Beijing fired back fiercely at the House passage of Uighur human rights bill and threatened to retaliate, reported South China Morning Post.

The House on Tuesday, Dec. 3, passed the legislation in an overwhelming 407-1 vote, calling for the Trump administration to sanction Chinese officials over human rights violations and ban exports in response to China’s persecution of its Muslim Uighur ethnic group.

China responded with swift condemnation Wednesday further straining ties after President Donald Trump last week signed separate human rights legislation on Hong Kong, according to The Associated Press.

“It is regrettable that U.S. Congress has not only turned a blind eye to Xinjiang’s efforts to combat terrorism and protect human rights in accordance with laws and regulations, but also to Xinjiang’s current economic development, social stability, national unity, and religious harmony,” said the Foreign Affairs Commission of China.

Chinese Foreign Ministry spokeswoman Hua Chunying separately claimed the alleged China’s human rights violations in Xinjiang are efforts  to combat “anti-terrorism and anti-separatism.”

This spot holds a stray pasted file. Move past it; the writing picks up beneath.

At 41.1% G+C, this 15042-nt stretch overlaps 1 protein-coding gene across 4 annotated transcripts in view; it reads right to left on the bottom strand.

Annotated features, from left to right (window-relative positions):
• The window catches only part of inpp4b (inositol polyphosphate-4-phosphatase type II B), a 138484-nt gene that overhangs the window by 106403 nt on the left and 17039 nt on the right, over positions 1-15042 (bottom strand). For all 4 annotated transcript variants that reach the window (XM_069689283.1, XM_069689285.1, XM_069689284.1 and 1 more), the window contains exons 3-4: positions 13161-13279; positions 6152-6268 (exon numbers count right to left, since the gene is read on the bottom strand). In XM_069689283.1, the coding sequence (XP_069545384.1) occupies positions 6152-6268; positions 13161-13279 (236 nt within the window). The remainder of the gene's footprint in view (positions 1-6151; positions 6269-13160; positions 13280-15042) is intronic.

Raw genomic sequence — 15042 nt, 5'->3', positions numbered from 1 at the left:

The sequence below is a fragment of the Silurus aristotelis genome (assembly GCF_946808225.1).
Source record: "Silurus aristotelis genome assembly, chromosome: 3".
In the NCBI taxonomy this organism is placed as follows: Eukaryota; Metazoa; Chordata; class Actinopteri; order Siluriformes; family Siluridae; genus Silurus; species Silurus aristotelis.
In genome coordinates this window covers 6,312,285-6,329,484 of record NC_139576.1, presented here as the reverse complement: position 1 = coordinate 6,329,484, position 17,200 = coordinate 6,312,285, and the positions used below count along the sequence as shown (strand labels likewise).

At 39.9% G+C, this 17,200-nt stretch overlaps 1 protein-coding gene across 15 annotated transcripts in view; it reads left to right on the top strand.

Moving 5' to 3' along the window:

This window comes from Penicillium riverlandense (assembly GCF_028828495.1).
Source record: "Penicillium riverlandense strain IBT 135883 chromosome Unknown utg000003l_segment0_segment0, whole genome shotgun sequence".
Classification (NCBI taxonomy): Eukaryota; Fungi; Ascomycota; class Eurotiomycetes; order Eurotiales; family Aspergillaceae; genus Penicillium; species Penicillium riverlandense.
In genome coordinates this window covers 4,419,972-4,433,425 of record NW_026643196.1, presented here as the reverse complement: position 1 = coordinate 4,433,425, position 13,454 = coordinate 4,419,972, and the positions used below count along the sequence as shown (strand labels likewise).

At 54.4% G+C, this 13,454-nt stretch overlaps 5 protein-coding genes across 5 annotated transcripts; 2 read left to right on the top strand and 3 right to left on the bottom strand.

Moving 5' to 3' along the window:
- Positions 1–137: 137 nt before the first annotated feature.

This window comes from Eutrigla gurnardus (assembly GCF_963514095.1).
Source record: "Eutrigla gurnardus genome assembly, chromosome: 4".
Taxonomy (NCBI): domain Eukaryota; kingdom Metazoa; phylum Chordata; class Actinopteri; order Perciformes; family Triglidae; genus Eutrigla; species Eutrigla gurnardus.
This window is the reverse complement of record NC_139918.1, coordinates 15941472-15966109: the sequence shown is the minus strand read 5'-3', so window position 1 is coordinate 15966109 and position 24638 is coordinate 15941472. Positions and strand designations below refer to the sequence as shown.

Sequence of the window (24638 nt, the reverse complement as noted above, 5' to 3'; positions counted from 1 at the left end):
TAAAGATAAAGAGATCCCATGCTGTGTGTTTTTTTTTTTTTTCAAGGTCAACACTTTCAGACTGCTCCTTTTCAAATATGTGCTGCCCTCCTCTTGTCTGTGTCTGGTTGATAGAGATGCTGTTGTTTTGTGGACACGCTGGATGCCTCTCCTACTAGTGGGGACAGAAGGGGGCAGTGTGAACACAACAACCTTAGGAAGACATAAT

“The core of the Xinjiang issue [in China] is not human rights, ethnic minority, or religion; instead, the core is anti-terrorism and anti-separatism,” the statement said.

Chunying further warned the United States against interfering into China’s internal affairs, saying, “We warn the US that Xinjiang is China’s internal affairs and has no room for foreign forces.”

The spokeswoman also threatened China’s response but did not specify which form it would take.

Chinese media on Tuesday reported that China was considering restricting U.S. officials and lawmakers from visiting Xinjiang and would soon release an “unreliable entity list” that would include “relevant U.S. entities.”

In late November, leaked classified documents revealed an unparalleled level of relentless suppression of Muslims and minority ethnic groups in western China—with the scale of the campaign triggering attention from numerous foreign governments.